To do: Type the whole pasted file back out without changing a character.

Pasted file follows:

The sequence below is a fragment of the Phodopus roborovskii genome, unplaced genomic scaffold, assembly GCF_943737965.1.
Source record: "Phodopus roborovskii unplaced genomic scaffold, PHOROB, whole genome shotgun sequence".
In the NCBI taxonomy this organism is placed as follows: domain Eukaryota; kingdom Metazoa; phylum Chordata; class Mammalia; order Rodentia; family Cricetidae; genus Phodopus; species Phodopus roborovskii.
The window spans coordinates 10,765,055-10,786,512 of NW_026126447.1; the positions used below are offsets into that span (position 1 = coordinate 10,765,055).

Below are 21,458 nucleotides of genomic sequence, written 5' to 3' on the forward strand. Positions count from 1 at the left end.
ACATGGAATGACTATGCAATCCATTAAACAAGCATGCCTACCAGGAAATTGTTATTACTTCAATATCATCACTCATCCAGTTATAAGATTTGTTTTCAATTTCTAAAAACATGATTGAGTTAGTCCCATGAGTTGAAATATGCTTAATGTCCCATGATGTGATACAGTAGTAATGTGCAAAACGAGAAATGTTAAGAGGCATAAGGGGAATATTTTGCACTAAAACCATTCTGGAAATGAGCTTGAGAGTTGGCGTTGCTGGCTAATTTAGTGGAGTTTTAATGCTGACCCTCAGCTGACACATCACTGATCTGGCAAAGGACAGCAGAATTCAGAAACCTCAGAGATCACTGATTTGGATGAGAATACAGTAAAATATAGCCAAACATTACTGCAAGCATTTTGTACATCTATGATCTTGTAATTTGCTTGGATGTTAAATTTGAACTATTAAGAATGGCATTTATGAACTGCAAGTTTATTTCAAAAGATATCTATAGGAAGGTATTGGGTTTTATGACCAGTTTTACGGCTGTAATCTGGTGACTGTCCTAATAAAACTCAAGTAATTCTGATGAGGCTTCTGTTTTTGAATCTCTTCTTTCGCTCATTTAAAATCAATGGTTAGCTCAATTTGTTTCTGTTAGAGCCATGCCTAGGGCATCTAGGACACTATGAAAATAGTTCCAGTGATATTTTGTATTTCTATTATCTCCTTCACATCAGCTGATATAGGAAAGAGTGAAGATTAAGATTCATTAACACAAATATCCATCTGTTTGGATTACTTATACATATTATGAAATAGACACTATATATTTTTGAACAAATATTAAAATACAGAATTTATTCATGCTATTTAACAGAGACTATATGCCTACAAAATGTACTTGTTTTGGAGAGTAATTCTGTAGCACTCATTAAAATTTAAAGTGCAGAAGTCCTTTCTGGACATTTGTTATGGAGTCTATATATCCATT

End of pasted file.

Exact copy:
The sequence below is a fragment of the Phodopus roborovskii genome, unplaced genomic scaffold, assembly GCF_943737965.1.
Source record: "Phodopus roborovskii unplaced genomic scaffold, PHOROB, whole genome shotgun sequence".
In the NCBI taxonomy this organism is placed as follows: domain Eukaryota; kingdom Metazoa; phylum Chordata; class Mammalia; order Rodentia; family Cricetidae; genus Phodopus; species Phodopus roborovskii.
The window spans coordinates 10,765,055-10,786,512 of NW_026126447.1; the positions used below are offsets into that span (position 1 = coordinate 10,765,055).

Below are 21,458 nucleotides of genomic sequence, written 5' to 3' on the forward strand. Positions count from 1 at the left end.
ACATGGAATGACTATGCAATCCATTAAACAAGCATGCCTACCAGGAAATTGTTATTACTTCAATATCATCACTCATCCAGTTATAAGATTTGTTTTCAATTTCTAAAAACATGATTGAGTTAGTCCCATGAGTTGAAATATGCTTAATGTCCCATGATGTGATACAGTAGTAATGTGCAAAACGAGAAATGTTAAGAGGCATAAGGGGAATATTTTGCACTAAAACCATTCTGGAAATGAGCTTGAGAGTTGGCGTTGCTGGCTAATTTAGTGGAGTTTTAATGCTGACCCTCAGCTGACACATCACTGATCTGGCAAAGGACAGCAGAATTCAGAAACCTCAGAGATCACTGATTTGGATGAGAATACAGTAAAATATAGCCAAACATTACTGCAAGCATTTTGTACATCTATGATCTTGTAATTTGCTTGGATGTTAAATTTGAACTATTAAGAATGGCATTTATGAACTGCAAGTTTATTTCAAAAGATATCTATAGGAAGGTATTGGGTTTTATGACCAGTTTTACGGCTGTAATCTGGTGACTGTCCTAATAAAACTCAAGTAATTCTGATGAGGCTTCTGTTTTTGAATCTCTTCTTTCGCTCATTTAAAATCAATGGTTAGCTCAATTTGTTTCTGTTAGAGCCATGCCTAGGGCATCTAGGACACTATGAAAATAGTTCCAGTGATATTTTGTATTTCTATTATCTCCTTCACATCAGCTGATATAGGAAAGAGTGAAGATTAAGATTCATTAACACAAATATCCATCTGTTTGGATTACTTATACATATTATGAAATAGACACTATATATTTTTGAACAAATATTAAAATACAGAATTTATTCATGCTATTTAACAGAGACTATATGCCTACAAAATGTACTTGTTTTGGAGAGTAATTCTGTAGCACTCATTAAAATTTAAAGTGCAGAAGTCCTTTCTGGACATTTGTTATGGAGTCTATATATCCATT